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Brian Selznick's 6 favorite children's books

The award-winning author and illustrator who inspired the film Hugo recommends more stories that will capture kids' imaginations

Brian Selznick

Fortunately by Remy Charlip (Aladdin, $7). A wonderful, hilarious story that embraces the joy of turning the page. Each page turn brings a surprise, as the story swings from fortunate to unfortunate events. "Fortunately there was a parachute on the airplane. Unfortunately there was a hole in the parachute...."

Thirteen by Remy Charlip and Jerry Joyner (out of print). A grand experiment in storytelling. Thirteen stories unfold simultaneously on 13 double-page spreads. Some simply depict abstract shapes transforming from page to page; some offer more traditional narratives. (The sinking ship in a bottle is my favorite.)

The Juniper Tree translated by Lore Segal and Randall Jarrell (Farrar, Straus & Giroux, $28). The definitive edition of the Grimms' fairy tales, accompanied by some of Maurice Sendak's most brilliant and haunting images. Each picture is filled with strange allusions and unforgettable characters. You'll feel like you've never heard (or seen) these stories before.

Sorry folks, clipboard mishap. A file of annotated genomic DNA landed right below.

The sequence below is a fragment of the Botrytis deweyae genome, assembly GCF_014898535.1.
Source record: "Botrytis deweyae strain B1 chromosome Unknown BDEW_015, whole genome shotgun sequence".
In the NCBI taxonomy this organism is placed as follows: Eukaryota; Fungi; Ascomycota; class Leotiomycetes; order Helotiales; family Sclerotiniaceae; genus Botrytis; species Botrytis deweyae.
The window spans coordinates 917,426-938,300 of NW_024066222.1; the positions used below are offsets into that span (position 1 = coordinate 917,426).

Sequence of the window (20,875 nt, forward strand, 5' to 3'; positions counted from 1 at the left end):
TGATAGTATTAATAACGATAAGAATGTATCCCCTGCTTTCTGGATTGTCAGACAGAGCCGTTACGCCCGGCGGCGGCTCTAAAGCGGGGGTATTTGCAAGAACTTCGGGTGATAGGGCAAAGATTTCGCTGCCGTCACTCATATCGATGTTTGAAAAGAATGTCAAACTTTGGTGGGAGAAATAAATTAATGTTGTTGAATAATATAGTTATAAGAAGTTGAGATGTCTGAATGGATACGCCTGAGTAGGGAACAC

My Daniel by Pam Conrad (HarperCollins, $6). A woman brings her grandchildren to the American Museum of Natural History in New York City to show them a dinosaur skeleton she and her brother discovered in Nebraska when they were young. One of my two favorite books set in a museum. The other, of course, is...

From the Mixed-up Files of Mrs. Basil E. Frankweiler by E.L. Konigsburg (Atheneum, $7). The ultimate museum fantasy book for generations of children. Who wouldn't want to run away to the Metropolitan Museum of Art? Who wouldn't want to bathe in a fountain and sleep in a king's bed?

King Matt the First by Janusz Korczak (Algonquin, $14). A king dies, leaving his young son in charge of the country. What would you do if you were a child with unchecked power? Send the grown-ups to school and the children to work, of course! But this whimsical premise gives way to a serious look at the importance and intelligence of children. Korczak ran an orphanage in Warsaw. When offered the chance to escape the Nazis, he refused to leave his children behind and perished with them in the camps.

Brian Selznick has written and illustrated several award-winning children's books, including The Invention of Hugo Cabret, which inspired the multi-Oscar-winning film Hugo. Hugo was released this week on DVD and Blu-ray.

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